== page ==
Community Research and Development Information Service - CORDIS


FLAME SPREAD — Result In Brief

Project ID: 328784
Funded under: FP7-PEOPLE
Country: United Kingdom

Advanced modelling to increase fire safety in buildings

EU-funded scientists developed a new computer model that efficiently simulates upward flame spread and fire growth in closed spaces such as buildings.
Advanced modelling to increase fire safety in buildings
Previous work on flame spread was largely concentrated on 1D or 2D simulations using off-the-shelf commercial computational fluid dynamics (CFD) software. However, such software usually had only limited representations of flame spread scenarios.

The FLAME SPREAD (Fully coupled fluid-solid simulation of upward flame spread and fire growth) initiative changed that by introducing a new model to OpenFOAM – the free, open-source software for CFD – that predicts upward flame spread with complex flame shapes and geometries. Unlike previous studies, FLAME SPREAD also used the latest available combustion and soot models for fire simulation as well as the newly implemented grey gas models for gaseous radiative heat transfer. It then focused on coupling the radiative heat transfer and soot treatment with pyrolysis calculations.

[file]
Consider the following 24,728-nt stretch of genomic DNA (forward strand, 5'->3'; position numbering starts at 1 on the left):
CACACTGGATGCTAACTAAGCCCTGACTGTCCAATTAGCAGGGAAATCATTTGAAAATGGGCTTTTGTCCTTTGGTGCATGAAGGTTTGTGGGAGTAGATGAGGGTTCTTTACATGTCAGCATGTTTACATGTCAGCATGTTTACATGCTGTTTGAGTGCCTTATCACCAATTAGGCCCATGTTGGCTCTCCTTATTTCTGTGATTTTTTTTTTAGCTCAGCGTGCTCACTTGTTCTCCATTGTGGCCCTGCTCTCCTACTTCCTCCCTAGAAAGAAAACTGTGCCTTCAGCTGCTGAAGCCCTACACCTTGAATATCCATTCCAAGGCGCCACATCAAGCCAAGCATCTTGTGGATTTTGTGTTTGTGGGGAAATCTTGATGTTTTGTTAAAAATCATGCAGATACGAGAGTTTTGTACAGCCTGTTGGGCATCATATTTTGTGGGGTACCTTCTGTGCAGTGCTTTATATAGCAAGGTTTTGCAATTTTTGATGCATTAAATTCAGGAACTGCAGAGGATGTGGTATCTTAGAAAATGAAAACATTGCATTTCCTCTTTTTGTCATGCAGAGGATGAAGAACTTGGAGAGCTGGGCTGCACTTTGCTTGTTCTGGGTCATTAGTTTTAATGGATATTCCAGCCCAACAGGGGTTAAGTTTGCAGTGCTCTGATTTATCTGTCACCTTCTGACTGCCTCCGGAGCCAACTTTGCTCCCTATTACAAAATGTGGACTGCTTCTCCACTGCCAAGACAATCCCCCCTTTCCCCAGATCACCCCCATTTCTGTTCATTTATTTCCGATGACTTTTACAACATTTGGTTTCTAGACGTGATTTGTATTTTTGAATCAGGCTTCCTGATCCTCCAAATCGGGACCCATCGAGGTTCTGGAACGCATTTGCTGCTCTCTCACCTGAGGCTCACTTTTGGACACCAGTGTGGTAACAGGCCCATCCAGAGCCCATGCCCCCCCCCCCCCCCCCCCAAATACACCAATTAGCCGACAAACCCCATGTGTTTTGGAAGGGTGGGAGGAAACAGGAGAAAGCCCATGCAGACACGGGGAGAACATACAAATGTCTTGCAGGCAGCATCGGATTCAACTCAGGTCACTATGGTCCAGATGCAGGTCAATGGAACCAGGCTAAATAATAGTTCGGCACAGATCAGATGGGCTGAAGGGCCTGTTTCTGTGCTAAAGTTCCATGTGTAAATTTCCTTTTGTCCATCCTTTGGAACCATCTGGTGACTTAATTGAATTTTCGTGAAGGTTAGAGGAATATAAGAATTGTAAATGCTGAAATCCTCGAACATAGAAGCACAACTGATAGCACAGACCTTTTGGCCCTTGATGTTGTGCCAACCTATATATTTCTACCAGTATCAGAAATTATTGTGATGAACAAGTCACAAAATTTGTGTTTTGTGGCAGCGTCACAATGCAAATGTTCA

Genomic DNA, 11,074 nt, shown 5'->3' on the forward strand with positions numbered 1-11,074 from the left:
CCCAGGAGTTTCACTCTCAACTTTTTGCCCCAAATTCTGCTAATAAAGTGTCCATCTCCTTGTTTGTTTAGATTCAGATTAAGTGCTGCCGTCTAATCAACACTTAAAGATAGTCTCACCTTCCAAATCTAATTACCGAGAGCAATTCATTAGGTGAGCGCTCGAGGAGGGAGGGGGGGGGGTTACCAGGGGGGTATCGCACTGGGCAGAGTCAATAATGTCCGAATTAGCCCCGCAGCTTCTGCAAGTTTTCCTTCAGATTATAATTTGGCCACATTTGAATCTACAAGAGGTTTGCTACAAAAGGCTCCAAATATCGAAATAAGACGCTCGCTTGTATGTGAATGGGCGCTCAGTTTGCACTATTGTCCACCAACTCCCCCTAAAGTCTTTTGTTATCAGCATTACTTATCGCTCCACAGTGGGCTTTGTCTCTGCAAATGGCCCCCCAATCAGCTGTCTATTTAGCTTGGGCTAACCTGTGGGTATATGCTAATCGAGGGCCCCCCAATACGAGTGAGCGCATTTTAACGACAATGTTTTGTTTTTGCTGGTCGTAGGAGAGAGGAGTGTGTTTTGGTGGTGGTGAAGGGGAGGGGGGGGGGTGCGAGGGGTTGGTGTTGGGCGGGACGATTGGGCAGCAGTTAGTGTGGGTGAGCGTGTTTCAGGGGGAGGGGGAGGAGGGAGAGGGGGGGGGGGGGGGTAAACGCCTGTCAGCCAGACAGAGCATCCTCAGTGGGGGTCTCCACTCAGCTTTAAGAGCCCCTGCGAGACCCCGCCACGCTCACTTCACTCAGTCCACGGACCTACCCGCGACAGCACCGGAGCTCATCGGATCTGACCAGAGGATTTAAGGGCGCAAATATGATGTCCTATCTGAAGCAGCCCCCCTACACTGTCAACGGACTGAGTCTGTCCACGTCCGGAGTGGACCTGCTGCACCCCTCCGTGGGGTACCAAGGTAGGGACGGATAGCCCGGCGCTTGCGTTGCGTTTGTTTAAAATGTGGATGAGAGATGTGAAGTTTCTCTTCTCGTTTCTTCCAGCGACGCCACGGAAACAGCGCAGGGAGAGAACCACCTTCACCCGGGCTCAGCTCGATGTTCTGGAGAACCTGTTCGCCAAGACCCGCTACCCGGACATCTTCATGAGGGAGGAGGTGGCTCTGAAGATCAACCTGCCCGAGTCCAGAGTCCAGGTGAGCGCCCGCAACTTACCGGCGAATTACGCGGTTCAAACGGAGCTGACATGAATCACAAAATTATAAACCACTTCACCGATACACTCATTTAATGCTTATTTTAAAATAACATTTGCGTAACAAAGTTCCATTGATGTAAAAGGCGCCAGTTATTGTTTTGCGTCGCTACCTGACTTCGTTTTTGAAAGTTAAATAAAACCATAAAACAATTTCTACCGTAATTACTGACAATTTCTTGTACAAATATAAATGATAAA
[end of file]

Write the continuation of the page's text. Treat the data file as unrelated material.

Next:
FLAME SPREAD's new model captured well the rate of surface regression and the time it reaches the pyrolysis temperature. Results demonstrated that it can predict the temperature rise in flame spread with reasonable accuracy. For small-scale wall fires, pyrolysis rates and heat flux computed results showed good agreement with experimental data. In addition, the inclusion of the leading-edge effect was found to improve the prediction accuracy for convective heat flux.

The new model can also accurately predict the flame spread rate, the heat release rate of the fire, and the flame height in the case of large-scale fires. This validated model was then used to simulate flame spread at different inclinations as well as predict upward flame spread.

FLAME SPREAD has spread the word to the industry and scientific community about its developments through a number of seminars and workshops.

Related information


Fire safety, model, flame spread, computational fluid dynamics, OpenFOAM, grey gas, soot, pyrolysis
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